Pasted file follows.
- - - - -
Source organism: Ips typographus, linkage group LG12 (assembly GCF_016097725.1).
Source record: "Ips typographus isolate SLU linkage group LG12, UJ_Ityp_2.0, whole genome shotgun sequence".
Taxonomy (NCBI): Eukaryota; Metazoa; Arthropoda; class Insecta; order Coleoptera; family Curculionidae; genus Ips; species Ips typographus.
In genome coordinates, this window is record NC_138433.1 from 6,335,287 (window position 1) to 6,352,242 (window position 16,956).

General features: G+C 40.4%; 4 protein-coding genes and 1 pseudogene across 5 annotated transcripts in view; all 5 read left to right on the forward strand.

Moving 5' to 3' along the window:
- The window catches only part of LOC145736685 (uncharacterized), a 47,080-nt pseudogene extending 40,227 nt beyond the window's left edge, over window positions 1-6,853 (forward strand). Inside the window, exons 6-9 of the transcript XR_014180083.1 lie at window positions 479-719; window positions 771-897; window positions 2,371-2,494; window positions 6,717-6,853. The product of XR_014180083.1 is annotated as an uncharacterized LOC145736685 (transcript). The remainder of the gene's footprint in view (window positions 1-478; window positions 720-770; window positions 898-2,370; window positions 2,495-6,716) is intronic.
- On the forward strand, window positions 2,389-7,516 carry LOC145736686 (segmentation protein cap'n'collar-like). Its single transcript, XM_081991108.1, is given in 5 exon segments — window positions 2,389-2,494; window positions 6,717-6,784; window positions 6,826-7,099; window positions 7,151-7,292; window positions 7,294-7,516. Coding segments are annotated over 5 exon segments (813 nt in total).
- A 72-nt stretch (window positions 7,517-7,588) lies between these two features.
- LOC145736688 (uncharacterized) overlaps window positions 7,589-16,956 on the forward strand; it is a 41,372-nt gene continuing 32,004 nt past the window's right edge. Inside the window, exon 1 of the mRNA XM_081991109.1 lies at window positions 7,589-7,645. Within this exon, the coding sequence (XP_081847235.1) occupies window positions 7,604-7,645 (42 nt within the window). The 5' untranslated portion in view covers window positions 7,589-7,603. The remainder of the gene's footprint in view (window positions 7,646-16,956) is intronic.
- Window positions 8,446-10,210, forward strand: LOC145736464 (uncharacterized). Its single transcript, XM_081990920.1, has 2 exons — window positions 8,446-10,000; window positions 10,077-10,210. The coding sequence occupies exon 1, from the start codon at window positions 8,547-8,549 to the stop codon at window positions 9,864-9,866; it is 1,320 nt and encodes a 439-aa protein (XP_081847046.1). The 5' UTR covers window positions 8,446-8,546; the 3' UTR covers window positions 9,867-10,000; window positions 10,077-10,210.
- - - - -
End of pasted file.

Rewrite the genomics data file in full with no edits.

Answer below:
Source organism: Ips typographus, linkage group LG12 (assembly GCF_016097725.1).
Source record: "Ips typographus isolate SLU linkage group LG12, UJ_Ityp_2.0, whole genome shotgun sequence".
Taxonomy (NCBI): Eukaryota; Metazoa; Arthropoda; class Insecta; order Coleoptera; family Curculionidae; genus Ips; species Ips typographus.
In genome coordinates, this window is record NC_138433.1 from 6,335,287 (window position 1) to 6,352,242 (window position 16,956).

General features: G+C 40.4%; 4 protein-coding genes and 1 pseudogene across 5 annotated transcripts in view; all 5 read left to right on the forward strand.

Moving 5' to 3' along the window:
- The window catches only part of LOC145736685 (uncharacterized), a 47,080-nt pseudogene extending 40,227 nt beyond the window's left edge, over window positions 1-6,853 (forward strand). Inside the window, exons 6-9 of the transcript XR_014180083.1 lie at window positions 479-719; window positions 771-897; window positions 2,371-2,494; window positions 6,717-6,853. The product of XR_014180083.1 is annotated as an uncharacterized LOC145736685 (transcript). The remainder of the gene's footprint in view (window positions 1-478; window positions 720-770; window positions 898-2,370; window positions 2,495-6,716) is intronic.
- On the forward strand, window positions 2,389-7,516 carry LOC145736686 (segmentation protein cap'n'collar-like). Its single transcript, XM_081991108.1, is given in 5 exon segments — window positions 2,389-2,494; window positions 6,717-6,784; window positions 6,826-7,099; window positions 7,151-7,292; window positions 7,294-7,516. Coding segments are annotated over 5 exon segments (813 nt in total).
- A 72-nt stretch (window positions 7,517-7,588) lies between these two features.
- LOC145736688 (uncharacterized) overlaps window positions 7,589-16,956 on the forward strand; it is a 41,372-nt gene continuing 32,004 nt past the window's right edge. Inside the window, exon 1 of the mRNA XM_081991109.1 lies at window positions 7,589-7,645. Within this exon, the coding sequence (XP_081847235.1) occupies window positions 7,604-7,645 (42 nt within the window). The 5' untranslated portion in view covers window positions 7,589-7,603. The remainder of the gene's footprint in view (window positions 7,646-16,956) is intronic.
- Window positions 8,446-10,210, forward strand: LOC145736464 (uncharacterized). Its single transcript, XM_081990920.1, has 2 exons — window positions 8,446-10,000; window positions 10,077-10,210. The coding sequence occupies exon 1, from the start codon at window positions 8,547-8,549 to the stop codon at window positions 9,864-9,866; it is 1,320 nt and encodes a 439-aa protein (XP_081847046.1). The 5' UTR covers window positions 8,446-8,546; the 3' UTR covers window positions 9,867-10,000; window positions 10,077-10,210.